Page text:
Industryweek 14637 Learning Change

Sponsors Create Change

Jan. 16, 2014
A sponsor is not a project manager. Rather, it’s a top leader—preferably at the executive level—who authorizes a project and creates an environment for it to be carried out.

Sponsorship means involvement and participation.  It means championing a change from start to finish, and knowing why the change is needed.  It means communication.  Maybe most importantly, it means commitment to seeing the change through from beginning to end.  It means creating the change you believe in.

The people at Prosci, one of the top change management methodologies, have studied best practices in change management for fifteen years.   In every study, responders to their survey say that an active and visible executive sponsor is the #1 contributor to successful change.  

A sponsor is not a project manager.  Rather, it’s a top leader—preferably at the executive level—who authorizes a project and creates an environment for it to be carried out.  Sponsors often are responsible for defining the scope of the project and finding common ground between stakeholders. 

The terms “active and visible” sponsorship are important.  History is full of examples of leaders who succeeded because they were involved and accessible—whether in business, politics, or any other activity.  There are just as many, if not more, examples of projects that failed because the leader wasn’t around or engaged.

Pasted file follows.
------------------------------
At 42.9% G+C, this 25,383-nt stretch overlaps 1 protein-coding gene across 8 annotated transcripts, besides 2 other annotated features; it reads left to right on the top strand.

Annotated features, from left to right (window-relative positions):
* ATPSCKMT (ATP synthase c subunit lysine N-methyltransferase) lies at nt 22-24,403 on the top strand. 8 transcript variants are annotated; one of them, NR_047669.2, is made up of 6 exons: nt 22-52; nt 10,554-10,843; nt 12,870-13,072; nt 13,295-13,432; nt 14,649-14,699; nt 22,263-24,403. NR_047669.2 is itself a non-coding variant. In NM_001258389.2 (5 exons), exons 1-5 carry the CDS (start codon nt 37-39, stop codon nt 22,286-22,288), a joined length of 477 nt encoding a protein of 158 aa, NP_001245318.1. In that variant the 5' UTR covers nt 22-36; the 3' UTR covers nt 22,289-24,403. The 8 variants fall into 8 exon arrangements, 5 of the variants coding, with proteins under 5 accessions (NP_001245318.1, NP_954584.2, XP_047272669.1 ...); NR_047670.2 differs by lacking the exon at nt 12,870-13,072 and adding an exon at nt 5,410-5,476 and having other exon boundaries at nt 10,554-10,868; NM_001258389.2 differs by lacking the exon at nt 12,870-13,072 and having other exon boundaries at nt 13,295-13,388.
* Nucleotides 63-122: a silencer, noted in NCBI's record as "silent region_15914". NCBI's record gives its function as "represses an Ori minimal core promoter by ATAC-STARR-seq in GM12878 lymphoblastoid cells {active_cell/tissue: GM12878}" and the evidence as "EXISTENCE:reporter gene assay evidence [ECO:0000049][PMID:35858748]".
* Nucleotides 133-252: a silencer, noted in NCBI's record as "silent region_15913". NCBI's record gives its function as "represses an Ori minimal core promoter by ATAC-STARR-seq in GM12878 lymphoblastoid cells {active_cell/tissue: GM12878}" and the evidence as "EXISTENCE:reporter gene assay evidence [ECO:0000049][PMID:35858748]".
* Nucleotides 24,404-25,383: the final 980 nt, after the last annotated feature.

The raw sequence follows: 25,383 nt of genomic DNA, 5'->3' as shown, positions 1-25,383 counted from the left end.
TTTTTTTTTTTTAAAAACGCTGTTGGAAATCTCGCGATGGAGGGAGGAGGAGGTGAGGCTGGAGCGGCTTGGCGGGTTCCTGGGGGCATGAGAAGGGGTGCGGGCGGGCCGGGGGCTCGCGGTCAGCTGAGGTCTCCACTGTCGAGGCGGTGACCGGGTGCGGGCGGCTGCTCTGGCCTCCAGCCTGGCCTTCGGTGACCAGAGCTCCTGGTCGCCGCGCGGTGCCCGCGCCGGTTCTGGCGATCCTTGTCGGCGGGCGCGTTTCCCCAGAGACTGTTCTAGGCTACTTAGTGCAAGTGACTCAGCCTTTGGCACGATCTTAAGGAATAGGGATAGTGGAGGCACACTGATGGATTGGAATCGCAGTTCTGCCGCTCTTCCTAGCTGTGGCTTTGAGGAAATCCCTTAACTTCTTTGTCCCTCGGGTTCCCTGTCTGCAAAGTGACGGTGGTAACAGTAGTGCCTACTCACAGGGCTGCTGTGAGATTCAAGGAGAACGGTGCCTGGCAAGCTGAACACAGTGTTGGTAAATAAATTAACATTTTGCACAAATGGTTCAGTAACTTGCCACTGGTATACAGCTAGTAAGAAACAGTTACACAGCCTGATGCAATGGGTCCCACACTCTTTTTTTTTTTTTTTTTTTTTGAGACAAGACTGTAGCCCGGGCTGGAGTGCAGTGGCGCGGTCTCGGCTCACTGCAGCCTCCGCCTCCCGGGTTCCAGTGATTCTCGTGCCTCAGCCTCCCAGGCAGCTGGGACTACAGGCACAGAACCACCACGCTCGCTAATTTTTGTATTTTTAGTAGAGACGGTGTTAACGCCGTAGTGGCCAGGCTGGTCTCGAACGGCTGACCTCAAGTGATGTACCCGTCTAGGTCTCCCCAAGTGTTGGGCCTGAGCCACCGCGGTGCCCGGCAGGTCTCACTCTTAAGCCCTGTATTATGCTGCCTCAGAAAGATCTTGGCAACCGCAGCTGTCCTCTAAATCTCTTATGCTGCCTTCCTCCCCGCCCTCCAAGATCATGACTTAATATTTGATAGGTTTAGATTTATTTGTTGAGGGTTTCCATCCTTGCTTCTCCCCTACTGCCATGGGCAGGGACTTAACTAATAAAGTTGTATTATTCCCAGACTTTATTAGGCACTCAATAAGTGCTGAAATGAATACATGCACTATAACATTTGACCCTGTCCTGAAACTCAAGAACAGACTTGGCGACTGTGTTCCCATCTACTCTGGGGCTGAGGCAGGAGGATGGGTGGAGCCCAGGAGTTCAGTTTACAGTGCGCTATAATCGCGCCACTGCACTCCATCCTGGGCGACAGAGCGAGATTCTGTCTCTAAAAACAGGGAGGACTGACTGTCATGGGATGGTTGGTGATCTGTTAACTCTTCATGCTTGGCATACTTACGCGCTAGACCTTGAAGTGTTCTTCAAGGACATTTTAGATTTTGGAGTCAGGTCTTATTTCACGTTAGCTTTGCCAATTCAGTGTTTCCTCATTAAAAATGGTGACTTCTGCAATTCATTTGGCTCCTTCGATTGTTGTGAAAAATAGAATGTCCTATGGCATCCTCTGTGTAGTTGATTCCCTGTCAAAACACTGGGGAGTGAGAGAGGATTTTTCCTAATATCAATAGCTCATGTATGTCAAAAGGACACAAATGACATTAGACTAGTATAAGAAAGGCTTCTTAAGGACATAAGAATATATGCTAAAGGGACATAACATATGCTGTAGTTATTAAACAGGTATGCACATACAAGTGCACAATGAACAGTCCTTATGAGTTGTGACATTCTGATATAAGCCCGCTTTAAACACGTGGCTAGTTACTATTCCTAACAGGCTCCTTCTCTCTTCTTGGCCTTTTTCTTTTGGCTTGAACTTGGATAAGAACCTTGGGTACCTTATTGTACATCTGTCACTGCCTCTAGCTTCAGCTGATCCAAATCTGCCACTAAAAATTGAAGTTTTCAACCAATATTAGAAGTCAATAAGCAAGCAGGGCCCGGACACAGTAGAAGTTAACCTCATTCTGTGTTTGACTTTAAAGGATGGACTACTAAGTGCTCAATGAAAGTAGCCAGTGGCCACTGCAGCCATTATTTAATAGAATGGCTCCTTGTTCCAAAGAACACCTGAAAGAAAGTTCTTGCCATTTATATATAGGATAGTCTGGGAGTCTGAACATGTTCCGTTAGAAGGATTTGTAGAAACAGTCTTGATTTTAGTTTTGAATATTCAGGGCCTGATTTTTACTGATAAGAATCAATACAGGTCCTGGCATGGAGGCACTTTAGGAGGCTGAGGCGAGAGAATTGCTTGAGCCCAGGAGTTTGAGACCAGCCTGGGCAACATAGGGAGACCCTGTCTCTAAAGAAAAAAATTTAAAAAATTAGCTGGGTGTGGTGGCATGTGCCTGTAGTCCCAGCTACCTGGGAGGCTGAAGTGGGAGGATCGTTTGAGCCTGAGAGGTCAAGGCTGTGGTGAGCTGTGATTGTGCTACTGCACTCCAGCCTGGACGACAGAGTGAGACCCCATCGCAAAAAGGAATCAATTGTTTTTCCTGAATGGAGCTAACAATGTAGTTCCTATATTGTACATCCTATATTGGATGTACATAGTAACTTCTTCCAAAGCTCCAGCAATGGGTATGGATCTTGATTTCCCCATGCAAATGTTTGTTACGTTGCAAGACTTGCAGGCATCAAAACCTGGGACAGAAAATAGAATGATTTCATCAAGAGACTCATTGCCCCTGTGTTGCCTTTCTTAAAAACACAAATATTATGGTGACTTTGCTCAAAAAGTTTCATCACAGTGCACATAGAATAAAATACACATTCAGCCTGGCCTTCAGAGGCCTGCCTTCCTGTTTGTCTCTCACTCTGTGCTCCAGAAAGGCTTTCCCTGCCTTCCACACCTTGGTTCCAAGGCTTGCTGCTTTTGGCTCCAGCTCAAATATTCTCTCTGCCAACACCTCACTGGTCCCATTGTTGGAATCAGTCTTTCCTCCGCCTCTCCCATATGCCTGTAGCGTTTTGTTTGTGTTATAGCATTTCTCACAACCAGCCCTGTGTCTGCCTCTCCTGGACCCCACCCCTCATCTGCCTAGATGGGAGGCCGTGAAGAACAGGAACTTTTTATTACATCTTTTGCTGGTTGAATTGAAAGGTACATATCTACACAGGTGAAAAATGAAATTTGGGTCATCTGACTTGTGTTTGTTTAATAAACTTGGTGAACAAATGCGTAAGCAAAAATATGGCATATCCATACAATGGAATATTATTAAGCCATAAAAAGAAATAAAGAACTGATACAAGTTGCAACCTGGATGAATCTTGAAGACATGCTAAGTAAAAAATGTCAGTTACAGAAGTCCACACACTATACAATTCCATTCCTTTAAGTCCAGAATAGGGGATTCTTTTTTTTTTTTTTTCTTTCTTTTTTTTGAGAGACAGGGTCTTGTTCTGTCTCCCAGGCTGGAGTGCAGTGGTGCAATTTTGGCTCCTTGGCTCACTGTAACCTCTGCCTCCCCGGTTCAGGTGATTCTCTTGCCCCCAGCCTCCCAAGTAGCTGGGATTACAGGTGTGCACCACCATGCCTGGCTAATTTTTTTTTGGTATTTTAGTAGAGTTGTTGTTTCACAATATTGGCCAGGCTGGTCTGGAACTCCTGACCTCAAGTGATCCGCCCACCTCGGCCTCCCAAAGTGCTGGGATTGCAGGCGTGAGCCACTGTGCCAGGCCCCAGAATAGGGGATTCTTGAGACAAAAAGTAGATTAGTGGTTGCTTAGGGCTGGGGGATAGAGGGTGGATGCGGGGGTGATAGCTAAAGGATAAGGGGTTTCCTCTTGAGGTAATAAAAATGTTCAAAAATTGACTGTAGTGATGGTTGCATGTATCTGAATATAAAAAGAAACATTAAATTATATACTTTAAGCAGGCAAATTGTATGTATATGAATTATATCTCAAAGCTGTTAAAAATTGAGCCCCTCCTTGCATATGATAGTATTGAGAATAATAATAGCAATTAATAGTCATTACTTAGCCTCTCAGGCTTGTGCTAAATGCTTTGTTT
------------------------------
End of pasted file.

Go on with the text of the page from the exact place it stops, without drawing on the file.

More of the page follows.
Solid sponsorship is so important that I’d venture to say that a company shouldn’t attempt a major change without it.  In Prosci’s research, an invisible or uninvolved sponsor is also listed as the #1 reason that change efforts fail.

In change processes, the most effective sponsorship has several elements.  Ideally, the sponsor will be involved throughout the entire process—not just at the start.  Leaders and managers immediately below the sponsor also need to get on board early.  The sponsor should communicate directly with employees at all stages of the project, demonstrating consistency and commitment.  

To be sure, a successful change needs more than a sponsor.  Frequent communication about the change and using a structured change management approach are two factors that survey responders say are important to success.  The company’s goals for change should align closely with its overall strategy.

These and other success indicators flow from strong sponsorship, and will not make much sense without it.

“Leadership, on the other hand, is about creating change you believe in.”  ― Seth Godin, Tribes: We Need You to Lead Us.

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